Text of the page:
A length of glass tube replaces the stainless steel vacuum shroud somewhere in the middle of a very modest electron beam machine. The machine must be capable of generating very steady electron beams at selected velocities and intensities. I suggest velocities of 49.5% c and 99% c. Call this the "generator" beam. A "measurement" beam is set up near the glass tube section of the generator beam. The measurement beam has low current; low velocity; and is exactly parrallel to the generator beam. Deflection will measure the magnetic and electric fields created by the generator beam.

    The surprising classical prediction is: no change in magnetic field force for the different generator beams. I derive this by Ampere's Law
    [as in hyperphysics..../hbase/magnetic/magcur.html#c3 ]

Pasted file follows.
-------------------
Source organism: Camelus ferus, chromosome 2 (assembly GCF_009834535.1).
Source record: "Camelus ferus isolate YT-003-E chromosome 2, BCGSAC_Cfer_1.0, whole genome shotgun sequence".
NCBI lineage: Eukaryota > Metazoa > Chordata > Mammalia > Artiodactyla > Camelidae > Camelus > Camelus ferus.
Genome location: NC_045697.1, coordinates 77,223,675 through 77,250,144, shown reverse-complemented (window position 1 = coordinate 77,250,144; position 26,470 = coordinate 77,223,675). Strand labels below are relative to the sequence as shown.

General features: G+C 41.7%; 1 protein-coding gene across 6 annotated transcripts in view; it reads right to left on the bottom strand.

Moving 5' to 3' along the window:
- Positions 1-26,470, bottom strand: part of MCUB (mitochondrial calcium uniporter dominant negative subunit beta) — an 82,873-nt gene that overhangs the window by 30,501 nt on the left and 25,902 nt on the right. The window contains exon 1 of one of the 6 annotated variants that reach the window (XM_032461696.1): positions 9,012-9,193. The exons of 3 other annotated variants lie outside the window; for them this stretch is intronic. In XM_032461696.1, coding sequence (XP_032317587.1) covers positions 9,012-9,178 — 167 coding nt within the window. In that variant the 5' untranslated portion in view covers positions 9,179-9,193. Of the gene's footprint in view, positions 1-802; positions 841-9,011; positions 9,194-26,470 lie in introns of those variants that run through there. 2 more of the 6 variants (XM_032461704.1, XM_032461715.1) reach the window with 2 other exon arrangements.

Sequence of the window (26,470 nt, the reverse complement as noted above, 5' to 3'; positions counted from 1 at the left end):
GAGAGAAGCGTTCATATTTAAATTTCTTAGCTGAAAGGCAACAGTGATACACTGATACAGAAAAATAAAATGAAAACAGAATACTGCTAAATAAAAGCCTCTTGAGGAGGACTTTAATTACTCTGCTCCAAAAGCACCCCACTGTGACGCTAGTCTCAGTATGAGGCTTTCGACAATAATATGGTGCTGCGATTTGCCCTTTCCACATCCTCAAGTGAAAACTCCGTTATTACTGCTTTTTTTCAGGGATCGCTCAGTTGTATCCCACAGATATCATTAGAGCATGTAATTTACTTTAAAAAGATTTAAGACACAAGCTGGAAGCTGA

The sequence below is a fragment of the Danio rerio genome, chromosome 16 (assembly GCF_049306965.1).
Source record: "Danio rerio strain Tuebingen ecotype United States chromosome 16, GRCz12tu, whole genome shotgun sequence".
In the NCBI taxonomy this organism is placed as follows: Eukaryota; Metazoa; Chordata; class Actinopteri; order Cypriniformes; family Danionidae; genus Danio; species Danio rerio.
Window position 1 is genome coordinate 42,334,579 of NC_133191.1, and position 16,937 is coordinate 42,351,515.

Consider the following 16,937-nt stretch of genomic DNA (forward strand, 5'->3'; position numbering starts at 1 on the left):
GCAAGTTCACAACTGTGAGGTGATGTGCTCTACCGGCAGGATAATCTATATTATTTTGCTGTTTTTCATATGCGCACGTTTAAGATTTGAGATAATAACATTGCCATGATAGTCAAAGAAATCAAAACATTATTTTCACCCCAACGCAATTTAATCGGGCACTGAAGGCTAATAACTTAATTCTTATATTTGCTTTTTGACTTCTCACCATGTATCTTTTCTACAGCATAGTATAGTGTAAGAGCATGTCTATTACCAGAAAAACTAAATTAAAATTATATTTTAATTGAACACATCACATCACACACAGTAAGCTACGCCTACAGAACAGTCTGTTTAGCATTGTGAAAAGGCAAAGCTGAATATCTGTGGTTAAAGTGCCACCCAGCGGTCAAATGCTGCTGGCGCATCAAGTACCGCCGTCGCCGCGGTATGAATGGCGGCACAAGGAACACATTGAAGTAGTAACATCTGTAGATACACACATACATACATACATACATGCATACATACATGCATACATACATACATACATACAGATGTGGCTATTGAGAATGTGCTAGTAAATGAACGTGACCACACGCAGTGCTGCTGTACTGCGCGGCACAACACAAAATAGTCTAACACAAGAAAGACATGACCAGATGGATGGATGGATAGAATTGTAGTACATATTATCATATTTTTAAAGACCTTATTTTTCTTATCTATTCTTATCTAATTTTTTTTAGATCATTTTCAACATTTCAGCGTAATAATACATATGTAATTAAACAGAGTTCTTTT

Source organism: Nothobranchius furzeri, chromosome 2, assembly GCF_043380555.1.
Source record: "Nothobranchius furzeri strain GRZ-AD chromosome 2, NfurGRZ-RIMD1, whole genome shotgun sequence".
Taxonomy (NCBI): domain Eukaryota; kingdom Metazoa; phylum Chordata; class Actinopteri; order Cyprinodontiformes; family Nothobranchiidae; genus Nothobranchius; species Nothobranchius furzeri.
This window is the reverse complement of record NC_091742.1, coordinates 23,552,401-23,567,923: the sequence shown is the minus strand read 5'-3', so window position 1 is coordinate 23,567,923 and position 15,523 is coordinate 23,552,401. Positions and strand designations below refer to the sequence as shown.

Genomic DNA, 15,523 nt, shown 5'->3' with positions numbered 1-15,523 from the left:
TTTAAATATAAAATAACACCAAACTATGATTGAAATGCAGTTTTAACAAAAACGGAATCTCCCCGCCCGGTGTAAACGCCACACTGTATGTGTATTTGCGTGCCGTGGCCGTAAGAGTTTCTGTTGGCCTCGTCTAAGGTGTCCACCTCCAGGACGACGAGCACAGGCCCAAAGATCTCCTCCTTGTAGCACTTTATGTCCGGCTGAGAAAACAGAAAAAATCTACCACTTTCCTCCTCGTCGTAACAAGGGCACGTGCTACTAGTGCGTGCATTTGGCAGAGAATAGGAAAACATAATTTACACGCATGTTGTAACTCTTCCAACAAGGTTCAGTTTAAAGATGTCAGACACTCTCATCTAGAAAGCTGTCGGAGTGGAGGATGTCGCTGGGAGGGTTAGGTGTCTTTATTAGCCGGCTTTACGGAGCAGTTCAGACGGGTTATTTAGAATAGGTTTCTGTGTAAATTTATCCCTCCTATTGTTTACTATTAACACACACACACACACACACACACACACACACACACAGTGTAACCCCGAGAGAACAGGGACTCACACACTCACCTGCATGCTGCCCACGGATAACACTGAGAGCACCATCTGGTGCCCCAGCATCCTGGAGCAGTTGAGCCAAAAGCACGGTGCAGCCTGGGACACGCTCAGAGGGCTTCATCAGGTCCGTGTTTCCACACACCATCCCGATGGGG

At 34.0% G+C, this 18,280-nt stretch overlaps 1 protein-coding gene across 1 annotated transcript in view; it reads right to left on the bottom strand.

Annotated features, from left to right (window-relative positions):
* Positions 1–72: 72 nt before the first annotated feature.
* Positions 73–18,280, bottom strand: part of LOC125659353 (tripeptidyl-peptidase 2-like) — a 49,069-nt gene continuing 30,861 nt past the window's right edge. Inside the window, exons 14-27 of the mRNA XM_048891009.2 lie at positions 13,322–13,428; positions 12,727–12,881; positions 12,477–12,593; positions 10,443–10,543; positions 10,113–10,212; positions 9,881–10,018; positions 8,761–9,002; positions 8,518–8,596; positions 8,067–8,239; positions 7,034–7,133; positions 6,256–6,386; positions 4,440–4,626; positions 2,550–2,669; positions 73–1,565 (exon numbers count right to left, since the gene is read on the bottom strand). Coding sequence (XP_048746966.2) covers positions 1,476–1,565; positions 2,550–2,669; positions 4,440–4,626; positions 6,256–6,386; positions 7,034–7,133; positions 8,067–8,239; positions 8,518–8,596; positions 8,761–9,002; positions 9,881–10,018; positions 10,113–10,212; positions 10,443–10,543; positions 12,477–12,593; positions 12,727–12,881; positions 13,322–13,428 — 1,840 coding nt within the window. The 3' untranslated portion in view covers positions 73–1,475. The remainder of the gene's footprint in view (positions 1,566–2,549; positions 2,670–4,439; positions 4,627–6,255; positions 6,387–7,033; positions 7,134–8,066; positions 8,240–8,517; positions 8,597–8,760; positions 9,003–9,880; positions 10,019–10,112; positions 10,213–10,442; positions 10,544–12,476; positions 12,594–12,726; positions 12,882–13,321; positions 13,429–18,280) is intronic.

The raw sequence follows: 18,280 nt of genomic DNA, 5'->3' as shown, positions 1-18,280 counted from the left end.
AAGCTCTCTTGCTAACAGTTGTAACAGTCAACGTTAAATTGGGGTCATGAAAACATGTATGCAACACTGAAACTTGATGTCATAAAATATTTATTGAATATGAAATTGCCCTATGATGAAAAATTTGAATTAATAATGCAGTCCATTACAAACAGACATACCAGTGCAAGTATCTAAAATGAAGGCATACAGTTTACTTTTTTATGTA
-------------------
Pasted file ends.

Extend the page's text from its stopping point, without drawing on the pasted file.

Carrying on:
which depends only on current intensity, not velocity. [[ Obviously, when Ampere, Maxwell, et al were writing equations, electrons were hardly observed and electron beams in high vacuum hardly available. "Electric current" existed only in conductors. But you would think modern texts would need updating, even without Relativity. ]]

    Purcell's relativistic theory yields an even more surprising result: no magnetic force at all arising from the generator beam, regardless of velocity. This is because Purcell/Witwatersrand/UCBerkeley explain the mag field force arising only from the difference in velocity in positive and negative charge carriers. Without both charges, Purcell predicts only a change in Coulomb replusion between the electron beams. This repulsion varies non-linearly with generator beam velocity, being dependent on the term [tex]\sqrt{}[/tex](1-(v sq/ c sq)). [[ I believe relativity theorists call this term 'gamma'? ]]. Again, you would think texts would mention this.

    A subject ripe for lab work? Does anyone quarrel with my "results" for theories above?

    Wouldn't cost millions like some experiments. JPL used to have a giant five or ten foot wide CRT [and I do mean CRT] before these days of projectors. Drag that out of storage and play with it.

    -Harry Wertmuller